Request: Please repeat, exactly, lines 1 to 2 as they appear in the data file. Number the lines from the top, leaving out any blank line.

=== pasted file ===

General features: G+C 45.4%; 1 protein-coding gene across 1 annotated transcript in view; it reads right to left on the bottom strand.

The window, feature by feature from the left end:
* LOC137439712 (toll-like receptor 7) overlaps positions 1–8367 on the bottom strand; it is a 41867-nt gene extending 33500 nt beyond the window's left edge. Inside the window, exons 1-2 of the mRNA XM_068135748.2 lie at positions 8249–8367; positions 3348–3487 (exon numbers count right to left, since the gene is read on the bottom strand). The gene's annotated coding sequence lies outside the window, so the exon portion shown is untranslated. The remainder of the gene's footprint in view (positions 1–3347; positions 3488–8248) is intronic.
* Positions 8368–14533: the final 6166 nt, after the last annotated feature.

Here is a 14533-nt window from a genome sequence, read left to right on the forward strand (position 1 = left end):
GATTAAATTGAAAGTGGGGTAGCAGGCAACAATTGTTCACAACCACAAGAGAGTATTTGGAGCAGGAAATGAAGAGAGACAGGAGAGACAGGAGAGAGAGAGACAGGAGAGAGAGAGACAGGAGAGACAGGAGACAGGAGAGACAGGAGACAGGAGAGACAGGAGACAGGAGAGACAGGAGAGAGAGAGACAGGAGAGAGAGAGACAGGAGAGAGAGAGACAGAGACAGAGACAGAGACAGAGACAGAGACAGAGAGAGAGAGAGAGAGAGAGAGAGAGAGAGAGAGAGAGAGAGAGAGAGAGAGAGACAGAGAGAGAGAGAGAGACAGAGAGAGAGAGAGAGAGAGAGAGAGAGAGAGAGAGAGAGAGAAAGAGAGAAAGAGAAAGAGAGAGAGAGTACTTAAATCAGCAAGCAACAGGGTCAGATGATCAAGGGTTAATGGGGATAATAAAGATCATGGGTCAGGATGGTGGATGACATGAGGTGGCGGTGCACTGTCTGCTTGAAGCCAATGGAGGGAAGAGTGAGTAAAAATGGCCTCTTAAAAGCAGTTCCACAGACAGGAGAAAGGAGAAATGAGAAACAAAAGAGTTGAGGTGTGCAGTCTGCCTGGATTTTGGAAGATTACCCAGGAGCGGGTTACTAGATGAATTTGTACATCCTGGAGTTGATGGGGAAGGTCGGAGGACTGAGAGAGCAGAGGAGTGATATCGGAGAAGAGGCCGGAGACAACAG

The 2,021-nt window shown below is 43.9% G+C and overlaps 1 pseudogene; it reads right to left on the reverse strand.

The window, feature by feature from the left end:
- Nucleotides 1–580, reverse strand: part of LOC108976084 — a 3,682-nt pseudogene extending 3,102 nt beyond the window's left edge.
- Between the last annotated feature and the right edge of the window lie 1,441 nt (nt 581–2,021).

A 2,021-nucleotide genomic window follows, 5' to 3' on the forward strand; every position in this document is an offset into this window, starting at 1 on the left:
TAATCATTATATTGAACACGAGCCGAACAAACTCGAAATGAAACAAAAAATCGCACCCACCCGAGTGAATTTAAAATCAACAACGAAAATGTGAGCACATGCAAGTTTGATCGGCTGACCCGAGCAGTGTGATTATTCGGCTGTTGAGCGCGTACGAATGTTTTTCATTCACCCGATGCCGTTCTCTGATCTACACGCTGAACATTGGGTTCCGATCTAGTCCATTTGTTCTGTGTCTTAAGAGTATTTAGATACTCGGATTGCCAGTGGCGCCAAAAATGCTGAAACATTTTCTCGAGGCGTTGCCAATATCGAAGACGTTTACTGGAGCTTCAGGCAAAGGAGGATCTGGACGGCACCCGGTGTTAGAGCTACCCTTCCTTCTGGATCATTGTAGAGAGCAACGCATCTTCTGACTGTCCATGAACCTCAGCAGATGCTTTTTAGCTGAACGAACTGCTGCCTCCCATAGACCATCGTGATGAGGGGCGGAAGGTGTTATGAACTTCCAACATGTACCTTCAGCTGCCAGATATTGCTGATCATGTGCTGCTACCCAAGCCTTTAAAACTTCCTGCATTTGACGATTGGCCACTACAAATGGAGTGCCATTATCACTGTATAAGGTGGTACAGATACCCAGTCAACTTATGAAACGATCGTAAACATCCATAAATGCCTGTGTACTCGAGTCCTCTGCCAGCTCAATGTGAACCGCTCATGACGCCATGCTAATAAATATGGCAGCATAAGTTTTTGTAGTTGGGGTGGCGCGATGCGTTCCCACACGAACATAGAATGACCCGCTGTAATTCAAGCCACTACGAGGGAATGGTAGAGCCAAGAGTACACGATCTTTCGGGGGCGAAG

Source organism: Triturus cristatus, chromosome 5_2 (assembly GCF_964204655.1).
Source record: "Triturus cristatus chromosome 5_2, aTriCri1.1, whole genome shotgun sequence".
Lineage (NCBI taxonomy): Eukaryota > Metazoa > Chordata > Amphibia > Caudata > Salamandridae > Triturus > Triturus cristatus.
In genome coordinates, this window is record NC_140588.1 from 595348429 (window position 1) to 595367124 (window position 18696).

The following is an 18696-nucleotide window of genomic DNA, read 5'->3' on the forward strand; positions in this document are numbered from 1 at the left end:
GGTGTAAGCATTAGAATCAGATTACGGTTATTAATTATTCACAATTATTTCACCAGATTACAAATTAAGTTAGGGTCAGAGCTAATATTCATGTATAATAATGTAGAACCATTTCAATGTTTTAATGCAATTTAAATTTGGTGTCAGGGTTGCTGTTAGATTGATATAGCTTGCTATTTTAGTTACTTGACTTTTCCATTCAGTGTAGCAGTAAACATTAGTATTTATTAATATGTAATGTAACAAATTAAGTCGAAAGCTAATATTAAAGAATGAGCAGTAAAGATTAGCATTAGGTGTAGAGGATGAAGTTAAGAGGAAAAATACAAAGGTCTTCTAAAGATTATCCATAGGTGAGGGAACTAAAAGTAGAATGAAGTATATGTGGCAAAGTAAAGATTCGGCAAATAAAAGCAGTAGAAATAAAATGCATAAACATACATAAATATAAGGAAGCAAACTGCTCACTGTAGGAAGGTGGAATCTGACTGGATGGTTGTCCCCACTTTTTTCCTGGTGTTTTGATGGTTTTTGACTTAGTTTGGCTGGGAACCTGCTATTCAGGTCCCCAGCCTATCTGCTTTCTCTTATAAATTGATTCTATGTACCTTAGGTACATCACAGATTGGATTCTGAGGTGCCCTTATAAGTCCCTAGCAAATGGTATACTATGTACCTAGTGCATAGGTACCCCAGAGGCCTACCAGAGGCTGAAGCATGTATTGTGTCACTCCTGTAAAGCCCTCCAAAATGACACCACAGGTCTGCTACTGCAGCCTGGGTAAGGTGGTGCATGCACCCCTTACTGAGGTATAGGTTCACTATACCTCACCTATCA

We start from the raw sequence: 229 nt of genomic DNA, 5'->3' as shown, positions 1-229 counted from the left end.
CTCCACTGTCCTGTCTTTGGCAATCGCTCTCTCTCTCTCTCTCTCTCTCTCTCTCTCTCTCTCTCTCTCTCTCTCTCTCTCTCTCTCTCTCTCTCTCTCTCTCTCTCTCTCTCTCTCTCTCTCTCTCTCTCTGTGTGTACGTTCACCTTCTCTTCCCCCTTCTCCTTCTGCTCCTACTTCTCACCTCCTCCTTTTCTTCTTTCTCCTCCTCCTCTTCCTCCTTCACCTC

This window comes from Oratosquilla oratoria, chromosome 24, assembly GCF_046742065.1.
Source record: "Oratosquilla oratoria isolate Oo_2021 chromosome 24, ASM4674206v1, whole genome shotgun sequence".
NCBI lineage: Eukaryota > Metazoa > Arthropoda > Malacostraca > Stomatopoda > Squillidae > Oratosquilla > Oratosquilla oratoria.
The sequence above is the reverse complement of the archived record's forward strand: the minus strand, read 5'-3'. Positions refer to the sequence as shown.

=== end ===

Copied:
General features: G+C 45.4%; 1 protein-coding gene across 1 annotated transcript in view; it reads right to left on the bottom strand.

The window, feature by feature from the left end: